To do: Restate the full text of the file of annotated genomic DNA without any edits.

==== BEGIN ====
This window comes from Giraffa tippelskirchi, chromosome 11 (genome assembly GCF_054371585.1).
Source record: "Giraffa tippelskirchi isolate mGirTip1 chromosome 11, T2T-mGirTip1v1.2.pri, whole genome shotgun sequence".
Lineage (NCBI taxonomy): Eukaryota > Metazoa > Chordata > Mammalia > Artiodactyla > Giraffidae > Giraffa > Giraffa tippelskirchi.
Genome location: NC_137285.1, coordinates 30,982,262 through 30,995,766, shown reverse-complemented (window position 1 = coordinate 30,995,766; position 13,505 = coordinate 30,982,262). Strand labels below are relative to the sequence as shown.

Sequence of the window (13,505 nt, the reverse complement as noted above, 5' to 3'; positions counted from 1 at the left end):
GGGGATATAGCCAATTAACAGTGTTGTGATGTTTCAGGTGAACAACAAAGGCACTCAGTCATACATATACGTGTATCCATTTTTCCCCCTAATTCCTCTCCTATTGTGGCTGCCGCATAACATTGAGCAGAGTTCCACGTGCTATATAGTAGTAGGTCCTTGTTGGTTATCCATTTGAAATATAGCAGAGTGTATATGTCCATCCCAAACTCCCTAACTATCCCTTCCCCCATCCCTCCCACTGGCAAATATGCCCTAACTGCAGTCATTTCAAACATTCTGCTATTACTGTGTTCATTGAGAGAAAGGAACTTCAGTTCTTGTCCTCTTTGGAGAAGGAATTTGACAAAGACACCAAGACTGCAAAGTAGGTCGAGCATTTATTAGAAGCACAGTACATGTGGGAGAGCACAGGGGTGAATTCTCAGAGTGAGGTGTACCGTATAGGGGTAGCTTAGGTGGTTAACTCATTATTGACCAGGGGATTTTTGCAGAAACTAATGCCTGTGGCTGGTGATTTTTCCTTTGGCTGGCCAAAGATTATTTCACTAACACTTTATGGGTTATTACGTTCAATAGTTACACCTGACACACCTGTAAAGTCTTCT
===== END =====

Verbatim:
This window comes from Giraffa tippelskirchi, chromosome 11 (genome assembly GCF_054371585.1).
Source record: "Giraffa tippelskirchi isolate mGirTip1 chromosome 11, T2T-mGirTip1v1.2.pri, whole genome shotgun sequence".
Lineage (NCBI taxonomy): Eukaryota > Metazoa > Chordata > Mammalia > Artiodactyla > Giraffidae > Giraffa > Giraffa tippelskirchi.
Genome location: NC_137285.1, coordinates 30,982,262 through 30,995,766, shown reverse-complemented (window position 1 = coordinate 30,995,766; position 13,505 = coordinate 30,982,262). Strand labels below are relative to the sequence as shown.

Sequence of the window (13,505 nt, the reverse complement as noted above, 5' to 3'; positions counted from 1 at the left end):
GGGGATATAGCCAATTAACAGTGTTGTGATGTTTCAGGTGAACAACAAAGGCACTCAGTCATACATATACGTGTATCCATTTTTCCCCCTAATTCCTCTCCTATTGTGGCTGCCGCATAACATTGAGCAGAGTTCCACGTGCTATATAGTAGTAGGTCCTTGTTGGTTATCCATTTGAAATATAGCAGAGTGTATATGTCCATCCCAAACTCCCTAACTATCCCTTCCCCCATCCCTCCCACTGGCAAATATGCCCTAACTGCAGTCATTTCAAACATTCTGCTATTACTGTGTTCATTGAGAGAAAGGAACTTCAGTTCTTGTCCTCTTTGGAGAAGGAATTTGACAAAGACACCAAGACTGCAAAGTAGGTCGAGCATTTATTAGAAGCACAGTACATGTGGGAGAGCACAGGGGTGAATTCTCAGAGTGAGGTGTACCGTATAGGGGTAGCTTAGGTGGTTAACTCATTATTGACCAGGGGATTTTTGCAGAAACTAATGCCTGTGGCTGGTGATTTTTCCTTTGGCTGGCCAAAGATTATTTCACTAACACTTTATGGGTTATTACGTTCAATAGTTACACCTGACACACCTGTAAAGTCTTCT